How to live longer: The cholesterol-lowering drink to add disease-free years to your life
Study finds being OUTDOORS helps you live longer
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The elements that constitute longevity have long eluded medical circles worldwide. But it is clearer than ever that evading illness is key. Antioxidants boast life-prolonging effects because they rid the body of harmful substances. But some antioxidants, such as those found in green tea are more potent than others.
Green tea is an excellent source of catechins, a potent antioxidant revered for its protective effects against disease.
Researchers believe that the compounds are responsible for the beverage’s cholesterol-lowering effects, explains the AARP.
The specific type of catechins found in green tea is ECGC, which is renowned as being one of the most potent.
One meta-analysis published in the American Journal of Clinical Nutrition suggested that green tea significantly reduces total cholesterol, including LDL or “bad” cholesterol.
READ MORE: How to live longer: The cholesterol-lowering drink that ‘significantly’ boosts longevity
A host of studies have also highlighted the life-prolonging effects of ECGC, explaining it may add more than a year of disease-free life.
In one study performed on rodents, researchers split the young adult mice into three groups to observe the protective effects underpinning ECGC.
One group served as controls and were offered a standard lab chow diet alongside plain water.
Another group ate high-fat diets and drank water spiked with fructose, while the third group ate the same diet accompanied with water laced with EGCG.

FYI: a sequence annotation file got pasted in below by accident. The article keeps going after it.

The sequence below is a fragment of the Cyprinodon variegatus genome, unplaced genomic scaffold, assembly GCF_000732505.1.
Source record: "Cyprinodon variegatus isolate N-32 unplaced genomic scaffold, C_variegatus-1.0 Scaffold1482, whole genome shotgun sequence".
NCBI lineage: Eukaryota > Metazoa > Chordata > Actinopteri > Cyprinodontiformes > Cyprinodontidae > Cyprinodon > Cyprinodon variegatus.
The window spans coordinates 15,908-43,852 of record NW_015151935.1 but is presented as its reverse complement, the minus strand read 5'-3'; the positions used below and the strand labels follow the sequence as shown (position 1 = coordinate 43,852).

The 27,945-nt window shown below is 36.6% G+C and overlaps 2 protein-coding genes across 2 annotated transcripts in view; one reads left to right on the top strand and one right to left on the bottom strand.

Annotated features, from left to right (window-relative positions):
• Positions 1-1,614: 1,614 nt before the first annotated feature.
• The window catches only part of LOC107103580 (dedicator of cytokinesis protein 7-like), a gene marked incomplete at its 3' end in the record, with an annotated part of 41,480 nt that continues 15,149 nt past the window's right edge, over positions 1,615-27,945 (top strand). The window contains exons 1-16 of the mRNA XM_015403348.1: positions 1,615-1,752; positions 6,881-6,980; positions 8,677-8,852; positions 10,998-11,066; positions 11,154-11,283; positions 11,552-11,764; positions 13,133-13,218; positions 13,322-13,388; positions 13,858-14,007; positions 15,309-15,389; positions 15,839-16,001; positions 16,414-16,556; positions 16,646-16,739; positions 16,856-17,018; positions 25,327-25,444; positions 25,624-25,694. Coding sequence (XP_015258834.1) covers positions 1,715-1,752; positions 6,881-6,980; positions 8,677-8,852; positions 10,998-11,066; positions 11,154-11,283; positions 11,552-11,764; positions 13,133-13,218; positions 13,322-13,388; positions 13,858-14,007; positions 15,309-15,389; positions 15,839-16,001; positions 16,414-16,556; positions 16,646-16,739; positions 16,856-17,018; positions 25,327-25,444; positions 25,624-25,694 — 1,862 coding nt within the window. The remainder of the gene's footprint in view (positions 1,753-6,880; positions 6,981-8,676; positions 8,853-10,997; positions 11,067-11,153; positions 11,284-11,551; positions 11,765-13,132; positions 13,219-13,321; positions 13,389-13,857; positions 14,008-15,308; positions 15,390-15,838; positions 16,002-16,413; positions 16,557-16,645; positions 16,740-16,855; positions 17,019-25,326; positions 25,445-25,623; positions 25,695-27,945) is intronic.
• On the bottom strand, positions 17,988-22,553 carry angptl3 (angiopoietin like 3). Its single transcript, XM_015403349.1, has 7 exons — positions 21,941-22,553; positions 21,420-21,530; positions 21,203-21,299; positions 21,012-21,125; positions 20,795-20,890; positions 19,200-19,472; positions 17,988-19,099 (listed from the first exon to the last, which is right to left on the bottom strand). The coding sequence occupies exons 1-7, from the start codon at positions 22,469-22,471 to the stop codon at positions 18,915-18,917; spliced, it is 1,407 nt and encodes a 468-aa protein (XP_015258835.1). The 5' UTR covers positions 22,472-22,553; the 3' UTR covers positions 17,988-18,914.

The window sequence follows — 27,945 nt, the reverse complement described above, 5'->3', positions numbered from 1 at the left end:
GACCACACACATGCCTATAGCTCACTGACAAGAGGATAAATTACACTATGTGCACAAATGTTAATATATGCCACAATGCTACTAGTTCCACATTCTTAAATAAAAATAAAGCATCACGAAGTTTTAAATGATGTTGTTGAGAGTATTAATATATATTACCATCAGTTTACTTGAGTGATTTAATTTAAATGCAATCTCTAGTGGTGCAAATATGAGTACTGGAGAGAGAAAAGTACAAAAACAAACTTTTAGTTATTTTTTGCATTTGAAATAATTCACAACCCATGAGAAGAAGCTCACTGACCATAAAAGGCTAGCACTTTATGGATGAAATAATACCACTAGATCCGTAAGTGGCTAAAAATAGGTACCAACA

Results later revealed that rodents that consumed ECGC performed better in cognitive tests, confirming the neuroprotective effects of the compound.
A filled cup of brewed green contains around 50 to 100 mg of ECGC.
Green tea contains the highest concentrations of the compound, which increases with brewing time.
Separate studies conducted at Oregon State University have suggested the compound has the ability to increase the body’s number of regulatory T cells, which may help protect against autoimmune diseases.
Researchers found the compound was able to regulate appetite among the rodents following a high fat and high sugar diet.
In 2020, a study conducted on over 100,000 Chinese participants found those who drank green tea more than three times a week, lived on average 15 months longer than those who did.
The others of the study wrote: “Habitual tea drinks had 1.41 years longer of cardiovascular disease-free years and 1.26 years longer of life expectancy at the index age of 50.”
“Tea consumption was associated with reduced risks of atherosclerotic cardiovascular disease and all-cause mortality, especially among those consistent habitual tea drinks.”
EGCG is known to aid with inflammation, weight loss, and prevent heart and brain disease, but it is not the only beneficial compound found in green tea.
Tea also contains theanine, an amino acid that can relieve stress, and arginine, which also has a relaxing effect.
“The stress-reducing effect of thiamine and green tea is thought to contribute to the maintenance of mental health and the control of brain ageing in many people,” wrote the authors of one study published in the journal Molecules.
In doing so, “green tea suppresses brain ageing through the activity of nerve cells by both EGCG and its degradation products, and the reductions in stress achieved by thiamine and arginine.”
Data highlighting the life-prolonging effects of green tea stem from observational studies to date, so no causal relationship has yet been confirmed.
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